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Communes ‘Need Extra Funds’ to Develop: Analyst

  • Men Kimseng
  • VOA Khmer

In this Feb. 26, 2015 photo, Kop Let, center, from the indigenous Bunong tribe, speaks during an interview with The Associated Press in Bousra commune, Mondulkiri province, in eastern Cambodia. Kop Let, who is the wife of a village chief, says she struggles to feed her extended 17-member family after the Socfin-KCD plantations swallowed most of the family’s 12 hectares (30 acres). (AP Photo/Heng Sinith)

Communes are currently allocated between $30,000 and $50,000 annually, totaling roughly 2.8 percent of the national budget.

The government should increase the annual budget of communes by $100,000 to increase the quality of life for ordinary Cambodians, an analyst has told VOA Khmer.

Ok Serei Sopheak, a governance specialist, told the Hello VOA radio program that he hoped incoming commune chiefs would take the issue seriously after local elections are held in June.

Communes are currently allocated between $30,000 and $50,000 annually, totaling roughly 2.8 percent of the national budget, which Sopheak said made it difficult for local governments to implement changes.

“I think that after this election if the budget increases to about 5 percent, which is almost $100,000, it will serve the public better,” he said.

“The budget for commune development will yield positive results that will clearly affect people’s lives.”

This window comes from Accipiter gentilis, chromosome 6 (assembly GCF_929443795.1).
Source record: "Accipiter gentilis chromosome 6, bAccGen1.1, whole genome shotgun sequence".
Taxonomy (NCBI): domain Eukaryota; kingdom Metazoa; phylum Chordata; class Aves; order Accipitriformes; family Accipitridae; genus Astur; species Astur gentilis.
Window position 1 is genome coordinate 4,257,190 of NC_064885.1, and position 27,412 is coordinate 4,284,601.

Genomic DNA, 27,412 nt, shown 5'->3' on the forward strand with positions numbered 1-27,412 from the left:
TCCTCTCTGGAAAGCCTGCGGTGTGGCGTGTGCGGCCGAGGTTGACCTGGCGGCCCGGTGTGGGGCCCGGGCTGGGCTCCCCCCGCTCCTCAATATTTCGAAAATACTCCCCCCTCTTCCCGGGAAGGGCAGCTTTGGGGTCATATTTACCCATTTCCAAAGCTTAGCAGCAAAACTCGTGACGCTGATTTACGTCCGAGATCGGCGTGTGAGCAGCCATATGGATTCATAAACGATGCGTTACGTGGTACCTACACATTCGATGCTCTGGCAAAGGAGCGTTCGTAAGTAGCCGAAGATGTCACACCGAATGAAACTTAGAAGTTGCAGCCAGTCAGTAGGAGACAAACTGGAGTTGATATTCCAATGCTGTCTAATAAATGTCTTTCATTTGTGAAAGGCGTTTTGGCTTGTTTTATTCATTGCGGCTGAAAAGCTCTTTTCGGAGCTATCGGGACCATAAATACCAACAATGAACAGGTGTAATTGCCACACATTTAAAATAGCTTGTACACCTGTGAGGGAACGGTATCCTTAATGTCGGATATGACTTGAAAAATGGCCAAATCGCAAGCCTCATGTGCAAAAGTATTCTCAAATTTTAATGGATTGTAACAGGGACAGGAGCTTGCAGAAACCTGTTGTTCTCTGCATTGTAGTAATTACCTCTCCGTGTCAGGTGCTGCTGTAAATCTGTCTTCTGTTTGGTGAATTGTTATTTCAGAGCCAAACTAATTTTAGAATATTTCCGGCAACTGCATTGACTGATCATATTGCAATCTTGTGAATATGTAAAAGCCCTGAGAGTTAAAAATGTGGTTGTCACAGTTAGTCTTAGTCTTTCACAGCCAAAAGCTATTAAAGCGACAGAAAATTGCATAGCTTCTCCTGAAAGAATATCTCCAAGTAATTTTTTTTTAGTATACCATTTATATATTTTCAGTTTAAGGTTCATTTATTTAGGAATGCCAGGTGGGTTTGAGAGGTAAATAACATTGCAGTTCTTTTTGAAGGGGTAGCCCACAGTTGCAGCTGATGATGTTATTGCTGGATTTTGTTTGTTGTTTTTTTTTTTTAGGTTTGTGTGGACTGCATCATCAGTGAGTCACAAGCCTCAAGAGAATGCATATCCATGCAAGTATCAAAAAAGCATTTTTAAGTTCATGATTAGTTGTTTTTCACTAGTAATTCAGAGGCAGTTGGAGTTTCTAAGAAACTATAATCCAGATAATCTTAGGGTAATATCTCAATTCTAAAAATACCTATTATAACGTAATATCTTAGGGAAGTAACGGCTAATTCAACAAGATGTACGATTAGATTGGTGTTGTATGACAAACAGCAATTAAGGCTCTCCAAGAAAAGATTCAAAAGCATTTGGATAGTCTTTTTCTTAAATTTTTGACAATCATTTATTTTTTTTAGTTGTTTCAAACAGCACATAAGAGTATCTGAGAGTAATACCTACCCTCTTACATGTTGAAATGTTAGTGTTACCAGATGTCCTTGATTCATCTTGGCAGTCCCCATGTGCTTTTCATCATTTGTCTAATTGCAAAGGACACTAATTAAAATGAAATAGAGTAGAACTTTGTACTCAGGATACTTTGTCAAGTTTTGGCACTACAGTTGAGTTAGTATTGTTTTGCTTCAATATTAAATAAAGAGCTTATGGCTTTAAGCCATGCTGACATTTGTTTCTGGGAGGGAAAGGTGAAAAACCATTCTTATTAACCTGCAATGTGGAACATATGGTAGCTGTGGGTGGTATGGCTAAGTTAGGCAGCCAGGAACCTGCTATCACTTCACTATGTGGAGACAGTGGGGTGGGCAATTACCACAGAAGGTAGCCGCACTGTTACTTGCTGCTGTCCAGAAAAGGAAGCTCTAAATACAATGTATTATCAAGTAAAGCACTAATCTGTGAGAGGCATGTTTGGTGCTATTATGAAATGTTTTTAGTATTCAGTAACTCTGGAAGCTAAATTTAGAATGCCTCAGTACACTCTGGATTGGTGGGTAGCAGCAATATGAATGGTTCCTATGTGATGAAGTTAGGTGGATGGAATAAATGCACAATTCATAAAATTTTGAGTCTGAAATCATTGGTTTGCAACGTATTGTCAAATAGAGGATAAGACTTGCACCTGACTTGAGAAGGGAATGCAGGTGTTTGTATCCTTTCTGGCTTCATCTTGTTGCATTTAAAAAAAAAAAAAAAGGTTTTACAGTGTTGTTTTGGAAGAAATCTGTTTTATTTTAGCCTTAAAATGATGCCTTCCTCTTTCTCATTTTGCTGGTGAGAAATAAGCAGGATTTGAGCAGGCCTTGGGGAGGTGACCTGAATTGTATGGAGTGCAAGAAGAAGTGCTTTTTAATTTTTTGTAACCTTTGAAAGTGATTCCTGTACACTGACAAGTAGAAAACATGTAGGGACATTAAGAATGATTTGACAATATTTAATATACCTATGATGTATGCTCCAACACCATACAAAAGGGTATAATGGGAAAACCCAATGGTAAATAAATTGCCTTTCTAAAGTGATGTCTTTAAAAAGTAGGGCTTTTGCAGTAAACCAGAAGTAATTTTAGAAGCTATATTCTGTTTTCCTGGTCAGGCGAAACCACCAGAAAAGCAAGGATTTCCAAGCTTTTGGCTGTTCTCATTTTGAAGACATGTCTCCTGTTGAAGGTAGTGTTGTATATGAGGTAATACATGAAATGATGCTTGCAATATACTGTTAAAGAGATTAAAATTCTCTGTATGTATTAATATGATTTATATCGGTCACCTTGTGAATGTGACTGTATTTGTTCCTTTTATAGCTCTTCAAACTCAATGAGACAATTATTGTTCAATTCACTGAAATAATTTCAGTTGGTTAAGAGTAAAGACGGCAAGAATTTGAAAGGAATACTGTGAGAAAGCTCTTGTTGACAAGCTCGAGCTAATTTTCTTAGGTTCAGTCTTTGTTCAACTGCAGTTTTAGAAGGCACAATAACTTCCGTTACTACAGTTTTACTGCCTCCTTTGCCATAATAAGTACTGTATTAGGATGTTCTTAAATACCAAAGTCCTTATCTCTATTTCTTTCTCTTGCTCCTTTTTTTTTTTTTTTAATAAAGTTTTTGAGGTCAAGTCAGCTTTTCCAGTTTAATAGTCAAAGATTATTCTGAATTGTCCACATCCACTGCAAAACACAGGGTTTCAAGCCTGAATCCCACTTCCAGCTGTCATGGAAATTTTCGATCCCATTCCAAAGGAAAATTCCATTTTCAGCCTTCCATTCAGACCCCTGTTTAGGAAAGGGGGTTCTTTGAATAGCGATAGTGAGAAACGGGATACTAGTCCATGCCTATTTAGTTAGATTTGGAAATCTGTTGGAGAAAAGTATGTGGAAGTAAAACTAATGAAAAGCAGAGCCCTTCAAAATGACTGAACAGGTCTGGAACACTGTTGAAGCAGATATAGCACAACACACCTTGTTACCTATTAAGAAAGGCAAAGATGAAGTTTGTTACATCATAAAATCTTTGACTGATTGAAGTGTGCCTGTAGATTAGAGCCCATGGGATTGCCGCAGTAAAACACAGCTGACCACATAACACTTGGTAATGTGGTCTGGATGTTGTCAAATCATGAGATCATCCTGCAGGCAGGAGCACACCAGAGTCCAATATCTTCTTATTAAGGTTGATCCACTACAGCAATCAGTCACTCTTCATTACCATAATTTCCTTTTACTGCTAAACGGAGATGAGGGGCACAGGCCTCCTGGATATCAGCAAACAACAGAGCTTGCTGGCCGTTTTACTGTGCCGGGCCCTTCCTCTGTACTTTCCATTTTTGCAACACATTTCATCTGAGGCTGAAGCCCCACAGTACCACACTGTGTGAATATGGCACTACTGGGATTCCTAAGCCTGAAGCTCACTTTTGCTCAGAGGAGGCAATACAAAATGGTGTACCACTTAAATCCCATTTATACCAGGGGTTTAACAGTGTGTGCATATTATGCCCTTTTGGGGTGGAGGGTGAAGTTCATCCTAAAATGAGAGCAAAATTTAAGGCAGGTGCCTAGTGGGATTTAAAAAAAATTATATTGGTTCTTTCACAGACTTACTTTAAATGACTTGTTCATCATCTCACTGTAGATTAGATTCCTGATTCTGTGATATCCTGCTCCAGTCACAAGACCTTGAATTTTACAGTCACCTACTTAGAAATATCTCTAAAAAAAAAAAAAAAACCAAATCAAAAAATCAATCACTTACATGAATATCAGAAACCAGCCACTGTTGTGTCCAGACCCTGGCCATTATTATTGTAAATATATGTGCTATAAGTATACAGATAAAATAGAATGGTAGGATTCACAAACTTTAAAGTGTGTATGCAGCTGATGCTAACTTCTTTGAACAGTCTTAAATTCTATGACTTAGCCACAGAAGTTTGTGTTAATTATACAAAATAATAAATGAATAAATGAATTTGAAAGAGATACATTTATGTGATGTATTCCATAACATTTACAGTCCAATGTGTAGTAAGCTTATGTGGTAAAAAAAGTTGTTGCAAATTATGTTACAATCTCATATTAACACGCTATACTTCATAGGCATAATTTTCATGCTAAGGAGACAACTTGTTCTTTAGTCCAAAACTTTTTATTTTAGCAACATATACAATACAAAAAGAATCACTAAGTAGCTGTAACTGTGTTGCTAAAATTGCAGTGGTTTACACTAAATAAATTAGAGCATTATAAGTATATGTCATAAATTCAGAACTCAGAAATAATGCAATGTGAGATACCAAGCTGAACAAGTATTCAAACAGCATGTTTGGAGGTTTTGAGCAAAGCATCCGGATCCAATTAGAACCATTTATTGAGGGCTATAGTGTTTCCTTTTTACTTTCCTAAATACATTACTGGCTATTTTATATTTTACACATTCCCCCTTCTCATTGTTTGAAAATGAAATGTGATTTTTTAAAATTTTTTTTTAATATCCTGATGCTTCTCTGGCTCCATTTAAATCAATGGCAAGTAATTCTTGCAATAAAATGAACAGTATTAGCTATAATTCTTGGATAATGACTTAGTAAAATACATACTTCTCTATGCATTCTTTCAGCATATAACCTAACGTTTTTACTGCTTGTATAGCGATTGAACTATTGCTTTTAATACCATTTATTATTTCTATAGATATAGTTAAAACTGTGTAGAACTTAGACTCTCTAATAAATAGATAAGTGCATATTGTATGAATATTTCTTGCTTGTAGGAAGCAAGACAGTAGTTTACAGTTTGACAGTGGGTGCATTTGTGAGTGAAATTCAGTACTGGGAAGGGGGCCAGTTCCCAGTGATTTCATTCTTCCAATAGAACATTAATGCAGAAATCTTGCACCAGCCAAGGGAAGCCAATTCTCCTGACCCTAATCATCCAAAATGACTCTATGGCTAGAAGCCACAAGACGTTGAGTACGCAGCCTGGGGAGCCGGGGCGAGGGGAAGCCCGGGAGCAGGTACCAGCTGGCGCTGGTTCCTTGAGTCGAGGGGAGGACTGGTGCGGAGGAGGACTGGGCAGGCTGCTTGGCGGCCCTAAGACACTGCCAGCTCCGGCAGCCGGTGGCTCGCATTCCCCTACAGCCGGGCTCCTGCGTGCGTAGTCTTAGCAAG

The ruling Cambodian People’s Party has pledged to make modest increases to commune budgets, while the opposition Cambodia National Rescue Party has said it wants to drastically increase their budgets, to half a million dollars, about 20 percent of the national budget.

Ok Serei Sopheak is a governance specialist and chairman of the Board of Directors of Transparency International Cambodia, Phnom Penh, Cambodia, June 14, 2016. (Hean Socheata/VOA Khmer)
Ok Serei Sopheak is a governance specialist and chairman of the Board of Directors of Transparency International Cambodia, Phnom Penh, Cambodia, June 14, 2016. (Hean Socheata/VOA Khmer)

Serei Sopheak, however, said the CNRP’s pledge was “irresponsible” and would likely not be possible.

Twelve political parties are set to contest the 1,646 communes in the June 4 election, with most campaigning on a local security platform amid concerns over apparently rising violent crime.

“Despite the current policy of village-commune safety, people are still concerned, day and night,” Serei Sopheak said. “Therefore, I think that it requires extra efforts from the authorities to ensure that people are safe and well-protected.”

“Even though the government has the authority to make any policy decision, if the people object, they will surely relent. Any government in the democratic world cannot last long if the people are not satisfied.”

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